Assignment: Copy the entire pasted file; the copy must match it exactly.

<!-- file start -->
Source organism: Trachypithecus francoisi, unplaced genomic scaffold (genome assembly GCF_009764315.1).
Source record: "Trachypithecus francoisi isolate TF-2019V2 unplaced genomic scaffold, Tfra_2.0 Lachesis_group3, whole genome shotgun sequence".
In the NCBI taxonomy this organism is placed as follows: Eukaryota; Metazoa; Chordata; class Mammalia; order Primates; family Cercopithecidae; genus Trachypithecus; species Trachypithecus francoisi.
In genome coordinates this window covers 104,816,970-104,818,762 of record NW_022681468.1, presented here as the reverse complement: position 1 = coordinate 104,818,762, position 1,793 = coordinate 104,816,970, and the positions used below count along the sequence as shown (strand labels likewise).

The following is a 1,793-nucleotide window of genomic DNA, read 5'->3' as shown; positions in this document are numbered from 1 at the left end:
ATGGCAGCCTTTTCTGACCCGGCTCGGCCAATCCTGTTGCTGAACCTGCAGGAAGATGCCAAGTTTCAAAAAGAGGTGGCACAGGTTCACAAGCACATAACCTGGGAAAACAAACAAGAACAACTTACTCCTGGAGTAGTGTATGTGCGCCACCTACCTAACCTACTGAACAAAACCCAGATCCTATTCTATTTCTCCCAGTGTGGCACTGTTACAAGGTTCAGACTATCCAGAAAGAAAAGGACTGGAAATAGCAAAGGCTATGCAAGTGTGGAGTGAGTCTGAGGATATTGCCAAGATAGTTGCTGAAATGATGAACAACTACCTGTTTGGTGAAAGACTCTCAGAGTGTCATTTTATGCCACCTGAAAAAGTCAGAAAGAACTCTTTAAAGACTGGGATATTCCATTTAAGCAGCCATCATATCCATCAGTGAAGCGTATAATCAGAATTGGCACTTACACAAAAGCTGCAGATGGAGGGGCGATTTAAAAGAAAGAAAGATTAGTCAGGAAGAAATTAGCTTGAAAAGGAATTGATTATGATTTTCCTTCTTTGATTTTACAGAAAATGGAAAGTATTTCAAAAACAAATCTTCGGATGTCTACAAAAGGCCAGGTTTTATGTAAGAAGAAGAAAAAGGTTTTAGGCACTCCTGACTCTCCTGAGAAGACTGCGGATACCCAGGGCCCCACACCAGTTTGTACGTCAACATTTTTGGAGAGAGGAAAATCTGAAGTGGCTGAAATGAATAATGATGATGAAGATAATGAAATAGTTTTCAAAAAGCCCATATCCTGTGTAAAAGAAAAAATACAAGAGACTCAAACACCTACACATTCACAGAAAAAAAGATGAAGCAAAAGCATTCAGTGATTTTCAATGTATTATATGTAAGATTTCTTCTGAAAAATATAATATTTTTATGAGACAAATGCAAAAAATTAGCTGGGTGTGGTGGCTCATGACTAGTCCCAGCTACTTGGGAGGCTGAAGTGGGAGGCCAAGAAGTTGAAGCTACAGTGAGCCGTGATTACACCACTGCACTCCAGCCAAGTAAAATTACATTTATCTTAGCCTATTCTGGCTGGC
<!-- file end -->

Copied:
Source organism: Trachypithecus francoisi, unplaced genomic scaffold (genome assembly GCF_009764315.1).
Source record: "Trachypithecus francoisi isolate TF-2019V2 unplaced genomic scaffold, Tfra_2.0 Lachesis_group3, whole genome shotgun sequence".
In the NCBI taxonomy this organism is placed as follows: Eukaryota; Metazoa; Chordata; class Mammalia; order Primates; family Cercopithecidae; genus Trachypithecus; species Trachypithecus francoisi.
In genome coordinates this window covers 104,816,970-104,818,762 of record NW_022681468.1, presented here as the reverse complement: position 1 = coordinate 104,818,762, position 1,793 = coordinate 104,816,970, and the positions used below count along the sequence as shown (strand labels likewise).

The following is a 1,793-nucleotide window of genomic DNA, read 5'->3' as shown; positions in this document are numbered from 1 at the left end:
ATGGCAGCCTTTTCTGACCCGGCTCGGCCAATCCTGTTGCTGAACCTGCAGGAAGATGCCAAGTTTCAAAAAGAGGTGGCACAGGTTCACAAGCACATAACCTGGGAAAACAAACAAGAACAACTTACTCCTGGAGTAGTGTATGTGCGCCACCTACCTAACCTACTGAACAAAACCCAGATCCTATTCTATTTCTCCCAGTGTGGCACTGTTACAAGGTTCAGACTATCCAGAAAGAAAAGGACTGGAAATAGCAAAGGCTATGCAAGTGTGGAGTGAGTCTGAGGATATTGCCAAGATAGTTGCTGAAATGATGAACAACTACCTGTTTGGTGAAAGACTCTCAGAGTGTCATTTTATGCCACCTGAAAAAGTCAGAAAGAACTCTTTAAAGACTGGGATATTCCATTTAAGCAGCCATCATATCCATCAGTGAAGCGTATAATCAGAATTGGCACTTACACAAAAGCTGCAGATGGAGGGGCGATTTAAAAGAAAGAAAGATTAGTCAGGAAGAAATTAGCTTGAAAAGGAATTGATTATGATTTTCCTTCTTTGATTTTACAGAAAATGGAAAGTATTTCAAAAACAAATCTTCGGATGTCTACAAAAGGCCAGGTTTTATGTAAGAAGAAGAAAAAGGTTTTAGGCACTCCTGACTCTCCTGAGAAGACTGCGGATACCCAGGGCCCCACACCAGTTTGTACGTCAACATTTTTGGAGAGAGGAAAATCTGAAGTGGCTGAAATGAATAATGATGATGAAGATAATGAAATAGTTTTCAAAAAGCCCATATCCTGTGTAAAAGAAAAAATACAAGAGACTCAAACACCTACACATTCACAGAAAAAAAGATGAAGCAAAAGCATTCAGTGATTTTCAATGTATTATATGTAAGATTTCTTCTGAAAAATATAATATTTTTATGAGACAAATGCAAAAAATTAGCTGGGTGTGGTGGCTCATGACTAGTCCCAGCTACTTGGGAGGCTGAAGTGGGAGGCCAAGAAGTTGAAGCTACAGTGAGCCGTGATTACACCACTGCACTCCAGCCAAGTAAAATTACATTTATCTTAGCCTATTCTGGCTGGC